Defendant claims that Ottombrino is incorrect. He argues that the word "may" gives the court the option to choose between sentencing under section 1170.1 or section 667.6, subdivision (c). He points out that it would be illogical to interpret the word "may" as allowing only a choice between full concurrent or full consecutive sentences, since that would result in mandatory [34 Cal. 3d 345] concurrent sentences if the court decided against full term consecutive sentences, depriving it of the option of imposing the normal consecutive term of section 1170.1 -- an inflexible leniency that the Legislature surely did not intend when it enacted the harsher sentencing provisions for forcible sex offenses.
Defendant's position is the more logical one. Certainly nothing in section 1170.1 presents an obstacle to its application to sex offenses listed in section 667.6, subdivision (c). In fact, there is compelling proof that the Legislature visualizes continued utilization of section 1170.1 for such offenses. As part of the same legislation which enacted section 667.6 -- chapter 944 of the Statutes of 1979 -- the Legislature created two new enhancements -- sections 12022.3 and 12022.8 -- which apply almost exclusively to sex crimes listed in section 667.6; yet it added the two sections to the enhancements listed in subdivision (a) of section 1170.1. (Stats. 1979, ch. 944, §§ 12, 17, 18.) Even more conclusive is the fact that the same legislation added subdivision (h) -- now (i) -- to section 1170.1, which, as noted, deals with the imposition of enhancements to violations of the very same sex crimes. Neither of these additions to section 1170.1 would make any sense if section 667.6 were the exclusive means for punishing violations of those offenses. Moreover, even if sections 667.6, subdivision (c), and 1170.1 were ambiguous as the People assert, under settled rules of statutory construction we would be bound to resolve the ambiguity in favor of defendant -- and therefore to allow discretion to choose between the two schemes. (See People v. King (1978) 22 Cal. 3d 12, 23, [148 Cal. Rptr. 409, 582 P.2d 1000]; People v. Davis (1981) 29 Cal. 3d 814, 828 [176 Cal. Rptr. 521, 633 P.2d 186].) People v. Ottombrino, supra, 127 Cal. App. 3d 574 is disapproved to the extent it is inconsistent with this opinion.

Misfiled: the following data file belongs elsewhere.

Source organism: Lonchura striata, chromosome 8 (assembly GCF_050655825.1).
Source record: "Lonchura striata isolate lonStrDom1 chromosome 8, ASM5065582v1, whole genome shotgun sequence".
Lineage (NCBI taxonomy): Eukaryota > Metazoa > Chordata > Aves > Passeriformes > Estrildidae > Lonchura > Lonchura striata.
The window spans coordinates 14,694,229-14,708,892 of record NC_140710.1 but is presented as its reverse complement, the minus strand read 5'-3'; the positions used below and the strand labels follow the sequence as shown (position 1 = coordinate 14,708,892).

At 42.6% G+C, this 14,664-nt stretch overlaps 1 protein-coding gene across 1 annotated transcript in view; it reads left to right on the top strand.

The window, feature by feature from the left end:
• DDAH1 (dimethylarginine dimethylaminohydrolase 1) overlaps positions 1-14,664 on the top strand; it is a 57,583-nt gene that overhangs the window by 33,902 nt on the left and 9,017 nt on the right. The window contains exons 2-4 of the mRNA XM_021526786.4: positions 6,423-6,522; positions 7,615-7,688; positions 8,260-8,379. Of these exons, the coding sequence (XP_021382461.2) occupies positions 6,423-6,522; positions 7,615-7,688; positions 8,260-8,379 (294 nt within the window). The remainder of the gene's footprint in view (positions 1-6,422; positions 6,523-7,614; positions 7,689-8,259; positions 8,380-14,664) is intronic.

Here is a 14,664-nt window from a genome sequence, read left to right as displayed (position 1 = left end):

We part company with defendant, however, on the question of the scope of the trial court's options in applying the alternative sentences authorized by sections 1170.1 and 667.6, subdivision (c). Defendant asserts that if a listed sex offense carries the longest term of any of the offenses of which the defendant has been convicted, then that sex offense must be designated as the principal term under section 1170.1. Under this approach, a consecutive sentence for any offense not listed in section 667.6, subdivision (c) would necessarily be designated as a subordinate term, and the court would have discretion to sentence under section 667.6, subdivision (c) only as to additional sex offenses. Defendant suggests that his proposed interpretation follows because the first, i.e., "principal," term is not imposed "in lieu" of a normal consecutive term under section 1170.1.